A few months ago I made a website for Chinese language learners. The idea is that the user can practice their Chinese through watching movies. All the films on the site have Traditional/Simplified character subtitles, as well as Pinyin subtitles, which is the main selling point since it is very difficult to find Pinyin subtitles for Chinese films elsewhere on the internet. Every movie has learning games to go along with it, so you can review words used in the films. All users can, once per month have a voice call with a native speaker to practice what they’ve learnt. It’s still in the very early stages and I have been improving it every day so if you have time to try it out, please give me your feedback!
The movie soundtrack quality on the first movie is not very good. A little static and so forth is no problem for a native speaker but it can be a major issue for a beginner. The exercises seem to be aimed at beginners – I mean, asking things like “Xie xie” and “ni lai chi ba” isn’t worth doing if you’ve had much Chinese at all. So I think there needs to be some consideration given either to making the exercise questions appropriate to some given level, or having an option for level so that the student can focus on new things without constantly being annoyed with stuff that isn’t anywhere near his level.
I haven’t found a vocab list yet either – I don’t want to learn new words by only finding them in a set of random exercises, I’d rather look over a list (again, hopefully categorized by level; I don’t need basic expressions laid out). We also need to know which expressions are no longer current (the movie I’m watching is rather old) and which are used mostly/only in the Mainland vs in Taiwan. Basically we need value added to the vocabulary – anyone with a pause function can look up a word from the subtitles of any movie. (That’s how we did it back in the day, of course. Probably wore out more than a few VHS tapes doing it.)
Putting up a brief English introduction to each film would also be nice – basically what is the story going to be about, when was it made, anything else interesting about the movie.
The Pinyin is not always divided up logically. I had to turn on character subtitles to figure out what some things meant, at which point it was easy. But aside from not needing to look up Pinyin for any characters I don’t know, if the Pinyin isn’t easy to understand, I’m not sure why this is better than, say, watching a random Chinese movie on YouTube or something. I can easily do flashcards on my favorite flashcard site, and that would give me personalized practice (of the exact same sort), rather than having to deal with the premade list that’s not at my level (wherever that is for each student).
It’s a nice idea, but I think the site could use more input from learners about what really helps learners and what’s not readily available elsewhere. I will say the pricing seems very reasonable. I would probably keep on for $5 a month in the hopes that spending the money would make me actually watch something every day or so (like the gym membership effect).
Signed up last night. I quite like the option to switch between pure pinyin, or pinyin + simplified or traditional Chinese hanzi. I guess one of the benefits of having old movies too is that the Mandarin spoken in those movies is kind of basic, since when they were made China was trying to push Mandarin to Chinese who only spoke Cantonese and other non-mandarin dialects. I think it’s fine that there aren’t hundreds of movies, because to be honest, most learners could watch the same film ten times before they could understand everything. I’m half way through A Widow’s Tears, a great film.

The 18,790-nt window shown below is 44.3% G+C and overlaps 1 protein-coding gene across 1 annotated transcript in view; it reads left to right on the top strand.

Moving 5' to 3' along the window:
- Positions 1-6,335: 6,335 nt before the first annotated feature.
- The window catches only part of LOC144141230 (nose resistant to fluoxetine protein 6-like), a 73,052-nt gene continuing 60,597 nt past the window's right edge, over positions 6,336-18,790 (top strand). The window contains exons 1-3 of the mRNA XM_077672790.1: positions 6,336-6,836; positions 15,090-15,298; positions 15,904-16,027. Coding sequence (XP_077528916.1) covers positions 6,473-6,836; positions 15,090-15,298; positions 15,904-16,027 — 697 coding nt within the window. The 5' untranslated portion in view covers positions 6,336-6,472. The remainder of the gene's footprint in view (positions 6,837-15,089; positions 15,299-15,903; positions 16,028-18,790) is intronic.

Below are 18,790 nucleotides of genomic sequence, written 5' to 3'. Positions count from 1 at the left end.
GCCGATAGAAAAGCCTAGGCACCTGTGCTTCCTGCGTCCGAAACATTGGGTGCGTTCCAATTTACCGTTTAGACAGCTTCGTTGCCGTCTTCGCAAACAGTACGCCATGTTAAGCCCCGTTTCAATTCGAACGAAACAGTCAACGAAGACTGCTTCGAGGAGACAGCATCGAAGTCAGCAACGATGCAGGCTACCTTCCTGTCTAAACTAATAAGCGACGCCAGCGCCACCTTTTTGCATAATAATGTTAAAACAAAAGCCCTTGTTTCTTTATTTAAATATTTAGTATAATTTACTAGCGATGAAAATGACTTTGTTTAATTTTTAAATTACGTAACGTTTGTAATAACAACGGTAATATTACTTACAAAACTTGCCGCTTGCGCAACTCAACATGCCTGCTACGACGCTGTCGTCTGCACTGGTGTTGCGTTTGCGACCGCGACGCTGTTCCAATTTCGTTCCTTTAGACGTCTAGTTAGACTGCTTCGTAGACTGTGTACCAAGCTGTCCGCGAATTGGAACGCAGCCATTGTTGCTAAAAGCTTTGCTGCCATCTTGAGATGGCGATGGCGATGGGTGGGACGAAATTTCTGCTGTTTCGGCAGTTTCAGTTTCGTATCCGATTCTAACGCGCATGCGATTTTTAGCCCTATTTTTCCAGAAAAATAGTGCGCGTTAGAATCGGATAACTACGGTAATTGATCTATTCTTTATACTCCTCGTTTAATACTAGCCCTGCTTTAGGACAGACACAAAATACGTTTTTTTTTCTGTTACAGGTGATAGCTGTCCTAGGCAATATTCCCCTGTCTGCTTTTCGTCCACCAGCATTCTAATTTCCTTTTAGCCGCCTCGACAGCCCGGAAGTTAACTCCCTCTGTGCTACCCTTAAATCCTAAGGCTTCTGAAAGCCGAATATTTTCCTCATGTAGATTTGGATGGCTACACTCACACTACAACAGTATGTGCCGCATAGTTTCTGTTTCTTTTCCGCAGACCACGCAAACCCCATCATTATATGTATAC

Hi Terry, we are currently working on a vocab list for all the movies, which we will roll out next week. In the coming months we are also adding some new independent films and web shows, which are currently being subtitled as we speak. We will start to correct the other issues you mentioned too, including the pinyin division. In your opinion, would it be better to have every single character’s pinyin divided, or each word divided? It seems the two people subtitling disagree on this issue.
We wanted to make the price lower than $5 when originally creating the service, but we found that because the hosting costs are so high for a movie streaming site, $5 was really the lowest we could go. Have you ever tried using Pinyin subtitles when watching Chinese movies? It can be a real big help.
As for the Pinyin issue, I think you need to put yourself into the eyes of the beginner reading that Pinyin. It doesn’t matter what the “correct” linguistic rules are. The best thing is to divide it up into “sense groups” so that when a beginner goes to look it up, he can tell which words go together. It’s hard to define what that is. But definitely not syllable by syllable individually! Another thing that might help is to bring back the old convention of underlining proper names (people, places) with a line or a wavy line, if that’s possible. I do subtitle so I know systems vary in terms of what characters are allowed, but if there were some way to mark proper names, that would help learners a lot too.
An example with the Pinyin (if I’m recalling correctly) was when I saw the words “shi shiche” divided that way, I couldn’t tell what that meant, but seeing the characters 試試車 it was obvious. It might be an artefact of some automated process too – I know what that’s like with Pinyin.
I actually like the older movies so that’s no problem. Just would like to have more information about which expressions are or are not current, and the TW/Mainland issue (that’s really relevant for this board since it’s a Taiwan-oriented community). That might not be important for the bulk of your users, though.